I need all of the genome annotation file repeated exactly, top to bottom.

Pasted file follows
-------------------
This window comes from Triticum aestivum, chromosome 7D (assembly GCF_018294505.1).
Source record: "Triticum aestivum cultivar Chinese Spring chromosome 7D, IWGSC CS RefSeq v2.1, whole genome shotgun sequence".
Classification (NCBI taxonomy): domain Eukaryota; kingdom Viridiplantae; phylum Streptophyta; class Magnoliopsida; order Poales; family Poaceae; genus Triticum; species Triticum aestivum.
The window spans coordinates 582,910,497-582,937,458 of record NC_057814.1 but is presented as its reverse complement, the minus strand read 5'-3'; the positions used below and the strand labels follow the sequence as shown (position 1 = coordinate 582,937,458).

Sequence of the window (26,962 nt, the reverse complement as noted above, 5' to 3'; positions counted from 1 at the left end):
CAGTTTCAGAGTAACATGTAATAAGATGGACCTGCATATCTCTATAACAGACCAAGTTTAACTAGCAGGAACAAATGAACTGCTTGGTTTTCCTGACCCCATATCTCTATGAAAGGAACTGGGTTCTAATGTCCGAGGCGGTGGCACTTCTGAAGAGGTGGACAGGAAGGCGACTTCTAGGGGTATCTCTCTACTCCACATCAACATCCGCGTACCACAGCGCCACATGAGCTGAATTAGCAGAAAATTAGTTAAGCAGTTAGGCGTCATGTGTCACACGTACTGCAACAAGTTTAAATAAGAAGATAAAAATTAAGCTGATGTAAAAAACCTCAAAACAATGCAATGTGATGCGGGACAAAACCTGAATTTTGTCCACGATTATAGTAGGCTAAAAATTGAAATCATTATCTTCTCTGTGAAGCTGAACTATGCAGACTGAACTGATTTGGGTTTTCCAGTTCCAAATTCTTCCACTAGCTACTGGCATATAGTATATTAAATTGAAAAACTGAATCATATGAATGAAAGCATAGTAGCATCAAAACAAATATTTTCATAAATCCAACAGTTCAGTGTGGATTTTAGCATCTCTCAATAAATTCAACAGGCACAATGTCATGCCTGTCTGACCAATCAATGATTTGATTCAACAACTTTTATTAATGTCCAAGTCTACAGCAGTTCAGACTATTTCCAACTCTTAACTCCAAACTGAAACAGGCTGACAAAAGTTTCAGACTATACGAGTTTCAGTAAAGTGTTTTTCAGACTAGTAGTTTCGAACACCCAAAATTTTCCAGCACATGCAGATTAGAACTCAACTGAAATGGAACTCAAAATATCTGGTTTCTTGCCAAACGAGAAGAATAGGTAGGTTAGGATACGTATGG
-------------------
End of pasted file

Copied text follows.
This window comes from Triticum aestivum, chromosome 7D (assembly GCF_018294505.1).
Source record: "Triticum aestivum cultivar Chinese Spring chromosome 7D, IWGSC CS RefSeq v2.1, whole genome shotgun sequence".
Classification (NCBI taxonomy): domain Eukaryota; kingdom Viridiplantae; phylum Streptophyta; class Magnoliopsida; order Poales; family Poaceae; genus Triticum; species Triticum aestivum.
The window spans coordinates 582,910,497-582,937,458 of record NC_057814.1 but is presented as its reverse complement, the minus strand read 5'-3'; the positions used below and the strand labels follow the sequence as shown (position 1 = coordinate 582,937,458).

Sequence of the window (26,962 nt, the reverse complement as noted above, 5' to 3'; positions counted from 1 at the left end):
CAGTTTCAGAGTAACATGTAATAAGATGGACCTGCATATCTCTATAACAGACCAAGTTTAACTAGCAGGAACAAATGAACTGCTTGGTTTTCCTGACCCCATATCTCTATGAAAGGAACTGGGTTCTAATGTCCGAGGCGGTGGCACTTCTGAAGAGGTGGACAGGAAGGCGACTTCTAGGGGTATCTCTCTACTCCACATCAACATCCGCGTACCACAGCGCCACATGAGCTGAATTAGCAGAAAATTAGTTAAGCAGTTAGGCGTCATGTGTCACACGTACTGCAACAAGTTTAAATAAGAAGATAAAAATTAAGCTGATGTAAAAAACCTCAAAACAATGCAATGTGATGCGGGACAAAACCTGAATTTTGTCCACGATTATAGTAGGCTAAAAATTGAAATCATTATCTTCTCTGTGAAGCTGAACTATGCAGACTGAACTGATTTGGGTTTTCCAGTTCCAAATTCTTCCACTAGCTACTGGCATATAGTATATTAAATTGAAAAACTGAATCATATGAATGAAAGCATAGTAGCATCAAAACAAATATTTTCATAAATCCAACAGTTCAGTGTGGATTTTAGCATCTCTCAATAAATTCAACAGGCACAATGTCATGCCTGTCTGACCAATCAATGATTTGATTCAACAACTTTTATTAATGTCCAAGTCTACAGCAGTTCAGACTATTTCCAACTCTTAACTCCAAACTGAAACAGGCTGACAAAAGTTTCAGACTATACGAGTTTCAGTAAAGTGTTTTTCAGACTAGTAGTTTCGAACACCCAAAATTTTCCAGCACATGCAGATTAGAACTCAACTGAAATGGAACTCAAAATATCTGGTTTCTTGCCAAACGAGAAGAATAGGTAGGTTAGGATACGTATGG